The right-side output signal paths 151, 153 and 155 each go to the bottommost two pads 130 and 131 on the right line of pads and to the rightmost pad 139 on the bottom line of pads in FIG. 16. The bottom-side output signal paths 152, 154 and 156 each go to the rightmost two pads 139 and 140 on the bottom line of pads and the bottommost pad 131 on the right line of pads in FIG. 16. Thus, each of the output signal paths 151-156 is selectively connectable to any of three different pads from the four available pad connections. Signal paths 155 and 156 may also be used to provide a tristate enable signal to an output buffer between the paths 151-154 and the I/O pads. The input signal paths 169 and 170 are likewise connectable to the I/O pads. Conductive lines 161, 163 and 165 connect to respective pads 130, 131 and 139, while conductive lines 162, 164 and 166 connect to respective pads 131, 139 and 140 seen in FIG. 16. The input select multiplexers 167 and 168 each connect a selected conductive line 161-166 to the input signal paths 169 and 170.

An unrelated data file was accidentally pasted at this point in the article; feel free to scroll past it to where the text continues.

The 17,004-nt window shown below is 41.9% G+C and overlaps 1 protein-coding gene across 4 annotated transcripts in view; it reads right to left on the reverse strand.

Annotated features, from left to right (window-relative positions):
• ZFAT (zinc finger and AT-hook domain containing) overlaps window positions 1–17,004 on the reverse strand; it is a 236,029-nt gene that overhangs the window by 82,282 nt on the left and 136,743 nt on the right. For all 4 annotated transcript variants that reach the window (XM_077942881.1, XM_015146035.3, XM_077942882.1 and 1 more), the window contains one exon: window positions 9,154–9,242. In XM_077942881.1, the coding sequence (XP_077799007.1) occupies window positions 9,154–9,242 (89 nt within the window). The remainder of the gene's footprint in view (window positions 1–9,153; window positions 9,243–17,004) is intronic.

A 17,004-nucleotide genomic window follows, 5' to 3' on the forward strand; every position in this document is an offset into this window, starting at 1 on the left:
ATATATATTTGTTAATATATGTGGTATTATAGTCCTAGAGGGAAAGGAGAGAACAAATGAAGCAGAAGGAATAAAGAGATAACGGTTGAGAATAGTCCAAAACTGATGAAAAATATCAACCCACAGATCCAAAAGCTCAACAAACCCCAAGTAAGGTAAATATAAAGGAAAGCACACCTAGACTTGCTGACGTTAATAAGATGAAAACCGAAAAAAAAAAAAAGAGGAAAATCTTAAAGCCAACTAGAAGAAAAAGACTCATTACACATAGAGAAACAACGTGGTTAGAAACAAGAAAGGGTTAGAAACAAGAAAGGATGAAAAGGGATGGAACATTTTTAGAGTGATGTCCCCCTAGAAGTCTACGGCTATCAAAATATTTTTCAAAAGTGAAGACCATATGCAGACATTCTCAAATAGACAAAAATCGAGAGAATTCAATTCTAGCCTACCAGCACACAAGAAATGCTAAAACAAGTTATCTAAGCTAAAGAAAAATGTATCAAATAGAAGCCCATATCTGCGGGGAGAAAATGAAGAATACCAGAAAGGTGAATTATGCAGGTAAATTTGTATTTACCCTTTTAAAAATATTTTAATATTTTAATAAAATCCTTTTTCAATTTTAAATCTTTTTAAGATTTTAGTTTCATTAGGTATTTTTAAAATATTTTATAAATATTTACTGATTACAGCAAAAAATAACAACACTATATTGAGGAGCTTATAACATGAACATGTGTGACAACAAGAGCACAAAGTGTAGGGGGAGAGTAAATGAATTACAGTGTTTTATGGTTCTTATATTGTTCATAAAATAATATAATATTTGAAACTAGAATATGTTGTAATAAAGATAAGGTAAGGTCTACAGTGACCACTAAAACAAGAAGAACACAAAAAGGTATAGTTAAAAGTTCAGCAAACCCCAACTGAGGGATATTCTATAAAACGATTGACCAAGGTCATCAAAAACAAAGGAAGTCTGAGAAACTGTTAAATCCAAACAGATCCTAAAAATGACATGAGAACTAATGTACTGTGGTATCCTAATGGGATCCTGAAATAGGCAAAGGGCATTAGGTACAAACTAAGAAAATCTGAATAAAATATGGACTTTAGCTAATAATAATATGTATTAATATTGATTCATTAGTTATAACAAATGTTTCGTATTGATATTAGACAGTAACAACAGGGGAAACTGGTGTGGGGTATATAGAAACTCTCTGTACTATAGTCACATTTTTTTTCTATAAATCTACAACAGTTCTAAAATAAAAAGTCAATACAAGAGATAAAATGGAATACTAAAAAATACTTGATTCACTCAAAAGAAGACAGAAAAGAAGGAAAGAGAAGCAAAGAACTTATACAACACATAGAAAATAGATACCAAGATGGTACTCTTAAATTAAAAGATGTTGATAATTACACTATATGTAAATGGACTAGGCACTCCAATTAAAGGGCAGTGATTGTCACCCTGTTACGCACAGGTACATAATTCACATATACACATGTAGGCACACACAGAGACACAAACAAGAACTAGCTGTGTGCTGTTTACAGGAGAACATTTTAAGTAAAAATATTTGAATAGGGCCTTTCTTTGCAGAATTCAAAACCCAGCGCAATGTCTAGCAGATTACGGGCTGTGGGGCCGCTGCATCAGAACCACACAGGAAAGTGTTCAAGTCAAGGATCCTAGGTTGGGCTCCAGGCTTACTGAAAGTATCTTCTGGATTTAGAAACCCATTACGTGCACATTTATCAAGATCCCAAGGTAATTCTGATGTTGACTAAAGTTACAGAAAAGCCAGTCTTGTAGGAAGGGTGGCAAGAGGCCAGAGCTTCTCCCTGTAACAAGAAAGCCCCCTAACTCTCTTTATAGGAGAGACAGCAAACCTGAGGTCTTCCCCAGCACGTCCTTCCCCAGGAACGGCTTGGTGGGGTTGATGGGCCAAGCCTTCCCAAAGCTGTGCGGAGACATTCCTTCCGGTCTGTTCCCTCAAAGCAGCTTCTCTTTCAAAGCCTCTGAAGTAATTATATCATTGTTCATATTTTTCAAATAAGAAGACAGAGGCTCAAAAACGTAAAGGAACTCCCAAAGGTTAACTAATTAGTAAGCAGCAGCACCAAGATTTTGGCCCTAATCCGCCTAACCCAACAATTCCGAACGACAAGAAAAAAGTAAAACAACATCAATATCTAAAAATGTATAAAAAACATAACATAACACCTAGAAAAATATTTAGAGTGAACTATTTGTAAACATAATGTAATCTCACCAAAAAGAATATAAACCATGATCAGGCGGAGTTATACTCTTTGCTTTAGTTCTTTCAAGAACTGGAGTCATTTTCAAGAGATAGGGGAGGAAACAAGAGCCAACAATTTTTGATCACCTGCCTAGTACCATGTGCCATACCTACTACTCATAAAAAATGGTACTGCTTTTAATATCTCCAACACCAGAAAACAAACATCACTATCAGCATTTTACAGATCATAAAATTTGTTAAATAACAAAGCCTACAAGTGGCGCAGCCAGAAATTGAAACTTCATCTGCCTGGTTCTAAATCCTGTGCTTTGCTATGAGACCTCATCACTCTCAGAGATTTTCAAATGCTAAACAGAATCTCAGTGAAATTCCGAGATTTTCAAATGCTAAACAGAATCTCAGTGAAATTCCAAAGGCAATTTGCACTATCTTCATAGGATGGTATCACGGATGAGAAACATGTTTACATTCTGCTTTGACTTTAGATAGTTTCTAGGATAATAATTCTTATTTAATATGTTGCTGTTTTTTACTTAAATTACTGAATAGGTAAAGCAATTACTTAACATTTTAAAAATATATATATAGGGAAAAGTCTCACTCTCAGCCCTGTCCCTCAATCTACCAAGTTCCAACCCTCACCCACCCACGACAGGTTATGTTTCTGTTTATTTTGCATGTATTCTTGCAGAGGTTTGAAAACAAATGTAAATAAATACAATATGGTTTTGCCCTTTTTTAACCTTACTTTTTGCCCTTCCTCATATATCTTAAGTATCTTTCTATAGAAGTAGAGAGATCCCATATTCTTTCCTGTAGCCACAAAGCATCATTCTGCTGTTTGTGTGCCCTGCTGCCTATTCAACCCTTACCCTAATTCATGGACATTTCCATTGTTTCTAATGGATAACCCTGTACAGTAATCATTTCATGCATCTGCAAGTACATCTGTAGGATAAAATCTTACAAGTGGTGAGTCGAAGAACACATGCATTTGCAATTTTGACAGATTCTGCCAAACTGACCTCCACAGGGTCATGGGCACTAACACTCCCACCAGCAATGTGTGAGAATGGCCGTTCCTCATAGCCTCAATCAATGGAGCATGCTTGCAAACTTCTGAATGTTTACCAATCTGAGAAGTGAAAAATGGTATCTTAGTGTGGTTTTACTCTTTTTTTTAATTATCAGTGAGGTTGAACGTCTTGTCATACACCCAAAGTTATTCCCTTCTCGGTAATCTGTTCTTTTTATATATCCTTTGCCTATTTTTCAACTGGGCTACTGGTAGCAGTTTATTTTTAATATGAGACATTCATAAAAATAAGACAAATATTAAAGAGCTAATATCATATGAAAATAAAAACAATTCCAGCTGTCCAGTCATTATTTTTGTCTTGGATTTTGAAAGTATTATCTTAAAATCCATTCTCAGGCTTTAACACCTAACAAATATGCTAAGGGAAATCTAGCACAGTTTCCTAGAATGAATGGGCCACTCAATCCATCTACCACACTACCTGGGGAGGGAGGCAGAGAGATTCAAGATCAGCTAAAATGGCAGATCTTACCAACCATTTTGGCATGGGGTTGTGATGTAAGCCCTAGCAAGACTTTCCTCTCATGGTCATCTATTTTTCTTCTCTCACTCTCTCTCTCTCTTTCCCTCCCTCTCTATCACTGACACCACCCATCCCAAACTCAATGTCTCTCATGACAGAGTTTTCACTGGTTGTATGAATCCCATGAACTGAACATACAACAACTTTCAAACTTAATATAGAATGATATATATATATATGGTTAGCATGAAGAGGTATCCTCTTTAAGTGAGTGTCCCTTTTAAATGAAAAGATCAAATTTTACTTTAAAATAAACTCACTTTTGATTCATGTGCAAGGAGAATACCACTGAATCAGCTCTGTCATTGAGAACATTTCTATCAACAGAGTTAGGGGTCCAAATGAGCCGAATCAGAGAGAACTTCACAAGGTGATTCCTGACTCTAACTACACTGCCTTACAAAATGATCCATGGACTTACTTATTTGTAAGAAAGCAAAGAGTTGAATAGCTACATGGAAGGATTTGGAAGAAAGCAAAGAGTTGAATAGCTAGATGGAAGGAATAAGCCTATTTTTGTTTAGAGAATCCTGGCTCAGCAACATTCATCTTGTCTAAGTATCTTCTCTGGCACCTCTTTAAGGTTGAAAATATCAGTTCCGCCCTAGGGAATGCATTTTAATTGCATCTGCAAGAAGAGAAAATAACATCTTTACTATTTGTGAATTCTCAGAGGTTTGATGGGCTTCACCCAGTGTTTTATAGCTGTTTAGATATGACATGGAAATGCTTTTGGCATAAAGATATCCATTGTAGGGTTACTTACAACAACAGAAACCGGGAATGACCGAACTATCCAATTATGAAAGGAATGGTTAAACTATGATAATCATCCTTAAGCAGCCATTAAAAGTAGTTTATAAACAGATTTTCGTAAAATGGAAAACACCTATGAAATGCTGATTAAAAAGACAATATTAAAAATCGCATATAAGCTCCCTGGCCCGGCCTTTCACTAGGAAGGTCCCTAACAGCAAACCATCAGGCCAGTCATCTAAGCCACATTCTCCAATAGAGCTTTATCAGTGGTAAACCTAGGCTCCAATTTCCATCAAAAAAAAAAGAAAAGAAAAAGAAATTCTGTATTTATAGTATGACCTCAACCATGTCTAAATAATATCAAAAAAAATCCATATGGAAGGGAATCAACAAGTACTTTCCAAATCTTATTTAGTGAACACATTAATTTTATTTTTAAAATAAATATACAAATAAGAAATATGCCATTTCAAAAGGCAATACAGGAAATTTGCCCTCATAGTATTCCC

With reference to FIGS. 18 and 19, the number of I/O pads can be increased, from one pad 17 per perimeter logic cell 11 in FIG. 16, to three pads 17' per pair of perimeter logic cells 12 shown here, or even to as many as two pads per perimeter logic cell, if desired. In FIG. 18, the I/O pads 180, 181, 183, 184, etc., directly opposite one of the noncorner perimeter logic cells 187-190 can be connected to three perimeter logic cells and to their associated bus lines as in FIG. 16. For example, I/O pad 181 is connectable to the perimeter logic cells 187-189 and associated bus lines as will be seen below with reference to FIG. 19. Additional I/O pads 182, 185, etc., not directly opposite a perimeter logic cell but positioned opposite the spaces between logic cells 188 and 189 and logic cells 190 and 191, respectively, are indirectly connectable to the two nearest perimeter logic cells through the bus lines associated with them, as will be seen in FIG. 19. Likewise, each noncorner perimeter logic cell 187-190, etc. is connectable to four I/O pads. For example, cell 188 is connectable to the I/O pads 180-183. Corner cells 191, etc. connect to six I/O pads 184-186 and 192-194, three from each line of pads.